Thus, a very strong argument can be made that if foreign securities made sense for you before, that they still make sense to you today, and that you should prefer to hold them in a foreign currency. The new XSP and XIN Canadian iShares are thus bad news for you, and you should avoid them–instead you should look at the alternatives you can now freely buy on the U.S. market.
I suggest reading the whole article, that is just a snippet. The idea is that if you can tolerate some foreign currency exposure (which I think I can and I do have some Canadian dollar holdings as well, namely, Canadian equities and bonds) foreign currency ETFs like iShares MSCI EAFE Index Fund (EFA) offer lower cost and so they are preferred (unless of course you really want to have all your holdings in Canadian dollars and are convinced that the Canadian dollar will grow to be more and more valuable than other currencies over the long haul). So in his future articles he would recommend EFA (like this one) and in even later articles recommended a combination of VPL and VGK because “there a few new ETF’s [VPL and VGK] on the market that we can use to track foreign equities, that are cheaper than the ETF’s we had available to us last year”.
Now VEA is out (as reported by the Canadian Capitalist) and is the perfect replacement for the higher cost EFA. VEA has an MER of 0.15% and EFA has an MER of 0.35%. Unfortunately I had to pay more commission ($20 CAD) as I had to sell my XIN, however, XIN had an even higher MER of 0.50% so I think it is worth it to switch over to VEA completely.
There was some cash piling up in one our RRSPs again so it was time to buy something with it. I entered in my current portfolio into a spreadsheet that I have been using for probably over five years now. Once I enter in the current values of every part of the portfolio it tells me how much of each investment I would need to buy (or sell) in order to make things balance out. This assumes I sell my investments and buy others (which I don’t, I just buy more of the investments I have with available cash). So the spreadsheets numbers don’t exactly mean much. Basically it gives me some idea of how far off my portfolio’s asset allocations are from my desired asset allocations. I was wrestling last night with the decision of which investment to buy. I had about $2400 in spare cash. My holding in iShares MCSI EAFE International Index ETF (XIN) where a bit lower than the desired. $1000 or more into it and it would be balanced (bare in my mind that I won’t be splitting up this $2400 at all; I just want one transaction here). So if I put $2400 into XIN it would be more than balanced. Which is fine. Some of the other investments that I had small holdings in, such as Vanguard’s Emerging Markets Index ETF (VWO) and iShares Real Return Bond Index ETF (XRB) had much larger deviations from their desired/original allocation relative to their original allocation. So maybe I should be buying some more of those? So I modified my spreadsheet by adding a column that showed the percent change between the desired/original and actual allocations. I decided that since XRB had declined the most recently, and it’s actual allocation was the most below the desired, in relative terms, that I should buy some of it. I only needed to put in about $500 more into XRB to rebalance it. Buying $2400 more of XRB would put the actual allocation well above the desired. Like driving a boat, I’ve overcompensated a bit but that’s ok.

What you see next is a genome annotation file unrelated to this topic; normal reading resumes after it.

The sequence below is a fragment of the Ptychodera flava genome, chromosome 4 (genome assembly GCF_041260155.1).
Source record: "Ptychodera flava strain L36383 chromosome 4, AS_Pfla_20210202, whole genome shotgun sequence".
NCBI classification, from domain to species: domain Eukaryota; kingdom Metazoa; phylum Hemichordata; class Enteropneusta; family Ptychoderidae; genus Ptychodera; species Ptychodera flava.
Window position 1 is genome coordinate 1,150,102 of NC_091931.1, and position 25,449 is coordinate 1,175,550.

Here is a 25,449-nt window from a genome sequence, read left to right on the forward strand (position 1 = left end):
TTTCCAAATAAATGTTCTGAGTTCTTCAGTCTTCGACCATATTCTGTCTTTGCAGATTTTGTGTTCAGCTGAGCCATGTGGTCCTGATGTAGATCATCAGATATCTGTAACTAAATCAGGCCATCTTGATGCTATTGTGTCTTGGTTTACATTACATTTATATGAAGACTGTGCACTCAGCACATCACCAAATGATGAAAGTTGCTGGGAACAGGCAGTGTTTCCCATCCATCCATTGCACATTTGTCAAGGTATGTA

The most important thing I am trying to do is to minimize cost by only incurring one buy transaction every time I have enough money to reduce my commission to 1% of the trade’s value. E*Trade trades are $20, so I make a purchase every time I have over $2000 in cash. I never plan on selling in the near term, and finally, I try to add to an existing holding whose actual allocation is less than the desired/original allocation.